Coming down from a night of partying is often a dismal experience. The wilder the good time is, the follow-up comes in proportionate dreariness, inverting the previous pleasure. Riding that morning after wave, occupying that day of lonely self-reflection is Broken Bells’ sophomore LP, After the Disco. The title itself conveys this sentiment, and a thread runs through the 11 songs bolstering the melancholia, holding up a mirror to cast a dark reflection on the fun that’s come and gone.
Broken Bells, the 2010 collaboration between producer Danger Mouse (Brian Burton) and The Shins lead singer and guitarist James Mercer, raised a few eyebrows when it was initially announced. But the blend of differing styles on offer served up an intriguing effort. Three years after the eponymous album the unlikely partnership are back with the follow-up, After The Disco.
Broken Bells are a collaboration between two guys who sit at very different tables in the music-biz lunchroom. Danger Mouse is a hip-hop-savant-turned-L.A.-superproducer (his credits include Gnarls Barkley, the Black Keys and the next U2 record); James Mercer of the Shins is a singer-songwriter who lives in Portland, Oregon (his credits include a raft of finely wrought indie-pop records, a wife and kids, and a well-kept beard). The idea of these two working together is like an endearing mumblecore actor signing on with a big-budget Hollywood sci-fi director.
When The Shins’ lead vocalist James Mercer and acclaimed yet currently under the radar producer Brian Burton (a.k.a Danger Mouse) teamed up to release their first record as Broken Bells in 2010, the result was a restrained yet intriguing set of songs that pleased all and offended none. Follow up album After The Disco is an elaboration on precisely the same formula, but this time shot through with nostalgic 80s era production that manages to be gloriously catchy and underwhelmingly predictable at the same time. There’s a special kind of magic that happens when the duo gets it right.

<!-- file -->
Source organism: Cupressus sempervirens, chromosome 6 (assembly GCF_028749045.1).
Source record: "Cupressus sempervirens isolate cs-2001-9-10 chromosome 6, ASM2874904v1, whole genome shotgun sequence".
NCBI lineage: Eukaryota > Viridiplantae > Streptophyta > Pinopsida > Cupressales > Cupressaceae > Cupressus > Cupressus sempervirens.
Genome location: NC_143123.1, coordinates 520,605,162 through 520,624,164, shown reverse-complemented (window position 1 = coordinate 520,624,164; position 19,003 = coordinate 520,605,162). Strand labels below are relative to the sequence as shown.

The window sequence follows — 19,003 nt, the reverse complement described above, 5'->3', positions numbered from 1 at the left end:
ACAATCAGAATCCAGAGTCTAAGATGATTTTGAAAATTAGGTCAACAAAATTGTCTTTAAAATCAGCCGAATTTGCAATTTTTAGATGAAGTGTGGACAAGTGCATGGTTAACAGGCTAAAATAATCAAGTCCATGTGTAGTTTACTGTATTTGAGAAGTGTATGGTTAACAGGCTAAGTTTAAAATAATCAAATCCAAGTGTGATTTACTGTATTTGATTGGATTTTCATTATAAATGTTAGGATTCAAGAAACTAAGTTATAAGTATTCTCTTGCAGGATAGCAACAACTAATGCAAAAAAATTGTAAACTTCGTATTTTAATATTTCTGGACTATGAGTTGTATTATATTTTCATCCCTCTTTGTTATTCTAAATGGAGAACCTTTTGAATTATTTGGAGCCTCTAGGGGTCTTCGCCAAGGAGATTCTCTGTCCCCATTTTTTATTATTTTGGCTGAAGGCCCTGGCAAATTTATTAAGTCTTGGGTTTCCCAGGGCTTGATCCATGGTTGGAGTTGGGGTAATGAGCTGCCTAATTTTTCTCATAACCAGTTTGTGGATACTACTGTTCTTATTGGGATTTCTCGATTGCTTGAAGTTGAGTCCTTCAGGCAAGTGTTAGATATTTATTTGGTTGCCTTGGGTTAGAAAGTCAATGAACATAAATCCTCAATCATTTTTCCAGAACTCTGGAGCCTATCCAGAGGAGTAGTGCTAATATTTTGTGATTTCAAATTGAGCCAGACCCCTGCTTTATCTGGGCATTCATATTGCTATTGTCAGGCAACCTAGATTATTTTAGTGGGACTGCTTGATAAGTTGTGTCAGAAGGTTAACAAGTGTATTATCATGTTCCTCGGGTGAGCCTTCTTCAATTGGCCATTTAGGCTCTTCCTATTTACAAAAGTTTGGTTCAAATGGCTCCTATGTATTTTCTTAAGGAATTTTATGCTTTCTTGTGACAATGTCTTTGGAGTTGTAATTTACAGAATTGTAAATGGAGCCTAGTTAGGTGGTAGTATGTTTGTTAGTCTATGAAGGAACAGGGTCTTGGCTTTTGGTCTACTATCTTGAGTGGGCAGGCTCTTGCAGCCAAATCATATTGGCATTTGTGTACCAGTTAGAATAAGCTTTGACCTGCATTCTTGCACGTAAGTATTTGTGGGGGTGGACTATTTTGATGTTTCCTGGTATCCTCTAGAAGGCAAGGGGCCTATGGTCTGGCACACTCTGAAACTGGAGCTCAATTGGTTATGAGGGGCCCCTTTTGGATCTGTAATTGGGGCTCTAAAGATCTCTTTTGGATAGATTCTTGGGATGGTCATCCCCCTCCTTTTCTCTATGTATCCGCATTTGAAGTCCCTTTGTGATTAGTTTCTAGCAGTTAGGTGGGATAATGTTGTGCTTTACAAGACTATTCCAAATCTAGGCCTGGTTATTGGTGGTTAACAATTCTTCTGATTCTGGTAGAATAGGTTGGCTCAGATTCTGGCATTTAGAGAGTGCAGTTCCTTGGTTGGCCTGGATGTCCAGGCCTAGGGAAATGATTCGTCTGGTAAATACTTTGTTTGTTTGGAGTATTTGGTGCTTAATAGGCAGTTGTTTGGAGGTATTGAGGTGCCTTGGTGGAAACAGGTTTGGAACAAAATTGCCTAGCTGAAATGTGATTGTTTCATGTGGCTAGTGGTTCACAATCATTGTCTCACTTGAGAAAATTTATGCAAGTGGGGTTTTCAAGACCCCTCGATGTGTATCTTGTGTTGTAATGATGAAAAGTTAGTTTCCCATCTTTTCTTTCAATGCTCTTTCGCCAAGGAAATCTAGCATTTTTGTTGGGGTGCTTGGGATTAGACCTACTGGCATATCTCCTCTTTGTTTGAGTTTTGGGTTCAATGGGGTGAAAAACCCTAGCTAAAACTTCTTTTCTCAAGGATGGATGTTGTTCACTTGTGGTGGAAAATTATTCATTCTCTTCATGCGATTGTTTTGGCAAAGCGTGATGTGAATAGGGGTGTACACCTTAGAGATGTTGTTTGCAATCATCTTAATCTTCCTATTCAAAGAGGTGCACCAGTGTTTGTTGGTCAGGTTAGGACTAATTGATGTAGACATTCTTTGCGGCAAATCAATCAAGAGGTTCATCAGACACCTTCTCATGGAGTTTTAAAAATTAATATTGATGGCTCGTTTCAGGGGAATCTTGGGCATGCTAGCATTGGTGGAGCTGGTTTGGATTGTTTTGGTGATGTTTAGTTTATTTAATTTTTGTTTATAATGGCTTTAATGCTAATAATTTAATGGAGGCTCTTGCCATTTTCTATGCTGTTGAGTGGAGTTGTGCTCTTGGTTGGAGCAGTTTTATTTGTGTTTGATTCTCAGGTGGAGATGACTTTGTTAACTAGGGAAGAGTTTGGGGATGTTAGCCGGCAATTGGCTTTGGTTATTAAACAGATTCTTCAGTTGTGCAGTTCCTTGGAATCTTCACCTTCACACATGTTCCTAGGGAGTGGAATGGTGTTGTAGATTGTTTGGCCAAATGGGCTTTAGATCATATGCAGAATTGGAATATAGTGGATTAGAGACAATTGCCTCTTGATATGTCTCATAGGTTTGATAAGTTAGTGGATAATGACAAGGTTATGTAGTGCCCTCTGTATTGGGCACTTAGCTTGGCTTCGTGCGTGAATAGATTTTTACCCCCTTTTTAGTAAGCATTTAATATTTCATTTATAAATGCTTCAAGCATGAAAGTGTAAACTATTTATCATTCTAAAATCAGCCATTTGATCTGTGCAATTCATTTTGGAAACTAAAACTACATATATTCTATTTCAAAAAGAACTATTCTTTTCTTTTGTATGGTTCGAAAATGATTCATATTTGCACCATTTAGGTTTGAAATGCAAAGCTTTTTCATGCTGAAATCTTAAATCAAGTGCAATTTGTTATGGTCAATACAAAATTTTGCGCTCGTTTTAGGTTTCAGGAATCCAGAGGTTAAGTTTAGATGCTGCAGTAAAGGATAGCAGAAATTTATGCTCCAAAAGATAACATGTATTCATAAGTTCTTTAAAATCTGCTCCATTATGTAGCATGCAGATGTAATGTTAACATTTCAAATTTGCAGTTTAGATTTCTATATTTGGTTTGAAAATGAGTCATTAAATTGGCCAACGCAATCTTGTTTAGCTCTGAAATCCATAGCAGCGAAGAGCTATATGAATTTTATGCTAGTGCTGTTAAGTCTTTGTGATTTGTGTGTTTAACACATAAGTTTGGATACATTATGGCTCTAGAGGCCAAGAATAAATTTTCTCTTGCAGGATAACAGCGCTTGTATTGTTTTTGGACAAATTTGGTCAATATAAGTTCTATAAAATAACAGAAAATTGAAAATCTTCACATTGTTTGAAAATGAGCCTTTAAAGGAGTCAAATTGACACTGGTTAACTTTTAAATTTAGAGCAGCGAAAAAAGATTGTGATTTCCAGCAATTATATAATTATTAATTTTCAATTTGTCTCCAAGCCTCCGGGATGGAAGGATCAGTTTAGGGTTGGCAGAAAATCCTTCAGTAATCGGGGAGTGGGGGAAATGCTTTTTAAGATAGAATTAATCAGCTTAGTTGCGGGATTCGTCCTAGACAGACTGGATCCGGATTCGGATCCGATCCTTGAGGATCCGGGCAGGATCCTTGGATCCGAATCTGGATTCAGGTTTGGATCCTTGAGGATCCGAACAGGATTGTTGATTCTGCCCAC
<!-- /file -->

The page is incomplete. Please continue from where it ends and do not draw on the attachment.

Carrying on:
First time round, Broken Bells wasn't the trip everyone expected. On paper the coming together of The Shins' James Mercer and hip-hop producer and sometimes-Gorillaz corroborator Danger Mouse had the potential to be a beat-smothered indie behemoth. Yet their 2010 debut LP was a lukewarm wash of psychedelic pop that resembled a less glamorous and more earthly of Montreal.
"I don't need anything from you", goes the refrain to The Changing Lights, one of the standout songs on this album. It then alternates with another line, "I'll still be waiting there for you." Both phrases capture something central about this second collaboration between producer Brian Burton (aka Danger Mouse) and Shins frontman James Mercer. Firstly, they give a sense of the album's lyrical themes – decline and disruption, but also a resilience borne of experience.
If you ate your favourite food every day for a year, there's a good chance you'd grow bored of it. What was once fresh, vibrant and exciting eventually becomes stale and grey. When James Mercer essentially delivered a shaky sequel to the first Broken Bells album under the guise of The Shins' Port of Morrow, the warning signs were there. For the first time, Mercer appeared consumed by production tricks that previously coloured his songs so brightly.